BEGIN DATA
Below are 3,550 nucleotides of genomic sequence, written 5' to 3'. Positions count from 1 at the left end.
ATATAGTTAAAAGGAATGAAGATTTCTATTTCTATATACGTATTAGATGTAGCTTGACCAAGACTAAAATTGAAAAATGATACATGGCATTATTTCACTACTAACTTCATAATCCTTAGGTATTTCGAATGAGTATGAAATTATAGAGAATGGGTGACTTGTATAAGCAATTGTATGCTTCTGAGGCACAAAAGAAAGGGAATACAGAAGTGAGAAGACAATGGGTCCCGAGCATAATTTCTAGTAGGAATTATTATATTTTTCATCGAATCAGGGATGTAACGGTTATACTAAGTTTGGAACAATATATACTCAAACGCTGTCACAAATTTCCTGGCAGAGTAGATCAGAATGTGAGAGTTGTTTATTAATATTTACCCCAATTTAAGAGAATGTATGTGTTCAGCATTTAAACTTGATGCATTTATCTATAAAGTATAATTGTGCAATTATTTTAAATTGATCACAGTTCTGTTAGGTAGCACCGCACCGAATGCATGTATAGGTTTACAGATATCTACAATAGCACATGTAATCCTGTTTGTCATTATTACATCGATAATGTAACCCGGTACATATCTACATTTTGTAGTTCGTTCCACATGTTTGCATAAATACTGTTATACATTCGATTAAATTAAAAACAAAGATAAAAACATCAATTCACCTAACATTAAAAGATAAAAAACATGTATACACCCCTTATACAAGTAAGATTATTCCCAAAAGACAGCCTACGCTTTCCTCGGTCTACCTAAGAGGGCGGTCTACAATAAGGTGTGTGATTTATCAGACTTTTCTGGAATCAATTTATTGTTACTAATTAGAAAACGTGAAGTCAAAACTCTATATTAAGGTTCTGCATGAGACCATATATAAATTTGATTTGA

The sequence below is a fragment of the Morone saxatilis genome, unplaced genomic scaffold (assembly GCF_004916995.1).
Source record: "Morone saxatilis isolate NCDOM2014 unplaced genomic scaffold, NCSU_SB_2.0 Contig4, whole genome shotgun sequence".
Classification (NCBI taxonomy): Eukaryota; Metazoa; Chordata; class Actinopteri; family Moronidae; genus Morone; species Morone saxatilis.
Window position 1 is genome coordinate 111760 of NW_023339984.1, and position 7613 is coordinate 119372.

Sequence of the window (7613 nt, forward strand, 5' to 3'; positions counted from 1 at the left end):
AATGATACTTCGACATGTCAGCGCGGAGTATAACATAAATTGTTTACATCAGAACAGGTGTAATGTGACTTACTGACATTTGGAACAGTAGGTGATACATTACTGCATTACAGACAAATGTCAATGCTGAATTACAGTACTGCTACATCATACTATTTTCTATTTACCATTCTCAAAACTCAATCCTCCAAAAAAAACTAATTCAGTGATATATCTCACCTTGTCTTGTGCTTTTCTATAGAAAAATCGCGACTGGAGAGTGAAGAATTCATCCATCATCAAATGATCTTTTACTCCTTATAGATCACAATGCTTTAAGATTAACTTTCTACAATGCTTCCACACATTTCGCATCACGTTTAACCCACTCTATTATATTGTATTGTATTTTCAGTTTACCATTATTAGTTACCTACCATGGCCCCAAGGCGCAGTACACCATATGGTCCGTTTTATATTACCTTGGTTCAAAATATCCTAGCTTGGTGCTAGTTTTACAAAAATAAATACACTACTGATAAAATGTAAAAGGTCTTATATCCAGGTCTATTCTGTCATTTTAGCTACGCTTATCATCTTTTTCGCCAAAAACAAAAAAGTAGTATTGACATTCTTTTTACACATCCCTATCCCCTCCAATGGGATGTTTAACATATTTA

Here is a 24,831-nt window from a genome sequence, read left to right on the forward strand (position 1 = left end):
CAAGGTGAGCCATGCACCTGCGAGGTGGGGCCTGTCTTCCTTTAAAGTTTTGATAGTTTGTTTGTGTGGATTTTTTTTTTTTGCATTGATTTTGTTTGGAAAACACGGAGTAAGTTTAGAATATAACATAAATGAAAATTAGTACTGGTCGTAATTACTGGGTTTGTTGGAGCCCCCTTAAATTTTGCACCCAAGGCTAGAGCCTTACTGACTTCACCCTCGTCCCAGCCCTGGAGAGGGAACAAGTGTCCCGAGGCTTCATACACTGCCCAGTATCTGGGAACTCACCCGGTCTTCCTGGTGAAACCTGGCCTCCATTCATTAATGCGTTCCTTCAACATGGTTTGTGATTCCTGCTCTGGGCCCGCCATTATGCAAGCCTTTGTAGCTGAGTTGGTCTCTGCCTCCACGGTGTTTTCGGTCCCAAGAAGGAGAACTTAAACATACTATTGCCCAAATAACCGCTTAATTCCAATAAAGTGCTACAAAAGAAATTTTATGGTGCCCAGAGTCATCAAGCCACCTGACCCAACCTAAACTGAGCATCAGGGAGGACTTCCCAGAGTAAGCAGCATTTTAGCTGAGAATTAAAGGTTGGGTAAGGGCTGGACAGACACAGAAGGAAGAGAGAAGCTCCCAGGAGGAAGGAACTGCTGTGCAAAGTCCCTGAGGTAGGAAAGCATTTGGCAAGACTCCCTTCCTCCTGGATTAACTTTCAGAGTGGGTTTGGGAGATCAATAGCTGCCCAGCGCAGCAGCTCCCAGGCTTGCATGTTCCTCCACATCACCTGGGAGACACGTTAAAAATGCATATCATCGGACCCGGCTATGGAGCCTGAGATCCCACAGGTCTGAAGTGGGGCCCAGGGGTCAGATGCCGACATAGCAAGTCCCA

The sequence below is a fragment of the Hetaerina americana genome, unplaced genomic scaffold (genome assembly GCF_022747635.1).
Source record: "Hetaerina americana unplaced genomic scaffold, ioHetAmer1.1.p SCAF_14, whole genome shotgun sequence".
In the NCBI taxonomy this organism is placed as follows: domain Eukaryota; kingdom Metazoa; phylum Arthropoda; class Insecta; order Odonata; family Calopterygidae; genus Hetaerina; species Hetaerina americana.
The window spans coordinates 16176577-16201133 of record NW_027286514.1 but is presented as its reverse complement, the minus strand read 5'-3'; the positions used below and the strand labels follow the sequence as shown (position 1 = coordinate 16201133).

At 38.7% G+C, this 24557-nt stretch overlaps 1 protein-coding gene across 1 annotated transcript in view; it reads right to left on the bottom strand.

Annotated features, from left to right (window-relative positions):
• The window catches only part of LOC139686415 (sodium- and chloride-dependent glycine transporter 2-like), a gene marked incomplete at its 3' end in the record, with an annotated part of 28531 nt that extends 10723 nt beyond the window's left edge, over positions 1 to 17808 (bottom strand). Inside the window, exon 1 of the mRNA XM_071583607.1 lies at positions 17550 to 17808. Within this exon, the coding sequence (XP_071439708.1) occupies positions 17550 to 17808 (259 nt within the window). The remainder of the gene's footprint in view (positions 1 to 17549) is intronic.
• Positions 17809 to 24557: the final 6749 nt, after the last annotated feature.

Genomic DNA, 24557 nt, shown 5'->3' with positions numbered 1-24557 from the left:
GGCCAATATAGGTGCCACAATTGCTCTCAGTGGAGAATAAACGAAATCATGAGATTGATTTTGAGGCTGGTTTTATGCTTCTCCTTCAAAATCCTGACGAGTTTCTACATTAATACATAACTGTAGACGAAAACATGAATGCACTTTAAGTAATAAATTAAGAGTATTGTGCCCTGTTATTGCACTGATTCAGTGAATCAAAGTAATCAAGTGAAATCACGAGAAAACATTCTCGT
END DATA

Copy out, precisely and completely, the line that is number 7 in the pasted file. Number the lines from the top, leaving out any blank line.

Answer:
Sequence of the window (7613 nt, forward strand, 5' to 3'; positions counted from 1 at the left end):